Something to Sneeze At

Theatre Three blows a big one with Tale of the Allergist's Wife; RTC rolls on Secrets

Once again, Theatre Three takes top sirloin and turns it into hash. Or to put it in more pollen-related terms, they have plucked a prize-winning bloom and treated it like ragweed.


There's an infectious likability about the community theater production of Secrets Every Smart Traveler Should Know currently running at Richardson Centre Theatre. The average Joes and Jills in the cast make it a party, singing and dancing through 90 minutes of silly songs about the troubles of traveling hither and yon in this age of automated reservations lines and inquisitive customs clerks. In the blackout sketches, they keep the timing crisp, and they get their laughs. The pianist, Adam Wright, plays like a whiz. It's a good time.

The lighthearted revue, directed by Rachael Lindley, is based on travel writing by Fodor's scribe Wendy Perrin, with book, lyrics and music by a dozen other people. There's a love song to Uzbekistan, and "Naked in Pittsburgh," a comic ditty about lost luggage sung by a businessman in a motel towel. A foursome harmonizes the wonders of the all-day shipboard smorgasbord. A man with a lisp findth a thweetie in Thpain, where the speech defect goes unnoticed. For the sophisticates, there's a clever twist on Noel Coward's Private Lives, his play about ex-spouses who run into each other on their second (or is it third?) honeymoons.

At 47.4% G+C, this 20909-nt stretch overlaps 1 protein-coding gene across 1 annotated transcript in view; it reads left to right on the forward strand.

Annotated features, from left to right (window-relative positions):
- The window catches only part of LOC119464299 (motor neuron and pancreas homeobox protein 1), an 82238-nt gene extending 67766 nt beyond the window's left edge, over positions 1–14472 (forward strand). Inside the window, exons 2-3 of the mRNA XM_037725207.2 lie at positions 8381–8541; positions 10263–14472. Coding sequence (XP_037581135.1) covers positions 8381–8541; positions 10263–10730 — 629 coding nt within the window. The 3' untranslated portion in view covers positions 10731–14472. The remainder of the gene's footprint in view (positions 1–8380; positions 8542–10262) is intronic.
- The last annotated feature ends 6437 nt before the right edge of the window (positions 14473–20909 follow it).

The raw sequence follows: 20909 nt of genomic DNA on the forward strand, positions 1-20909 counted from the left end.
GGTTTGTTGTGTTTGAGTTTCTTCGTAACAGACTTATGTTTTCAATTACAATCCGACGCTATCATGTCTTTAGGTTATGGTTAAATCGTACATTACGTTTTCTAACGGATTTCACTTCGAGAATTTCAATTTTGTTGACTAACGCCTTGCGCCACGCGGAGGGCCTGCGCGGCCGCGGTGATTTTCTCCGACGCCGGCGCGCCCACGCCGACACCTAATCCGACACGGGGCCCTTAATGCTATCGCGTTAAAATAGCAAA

The disappointments pile up, but it's not all their fault: from left, Connie Coit, Pam Dougherty, Ted Wold and Ada Lynn.
Andy Hanson
The disappointments pile up, but it's not all their fault: from left, Connie Coit, Pam Dougherty, Ted Wold and Ada Lynn.

Details

continues through October 2 at Theatre Three. Call 214-871-3300.

Among the nine performers, two standouts skip forth. Meredith Morton is a lithe redhead with a real flair for comedy (she was terrif in the recent Anton in Show Business at DTC's Frank's Place). She does good stuff here in her solo, "Star Search," which has her twirling batons in a cruise passenger talent show. And Morgan Spollin comes to life in a hilarious bit of deadpan, translating increasingly ridiculous French phrases for a Piaf-y chanteuse.

Secrets Every Smart Traveler... turns out to be worth the trip.

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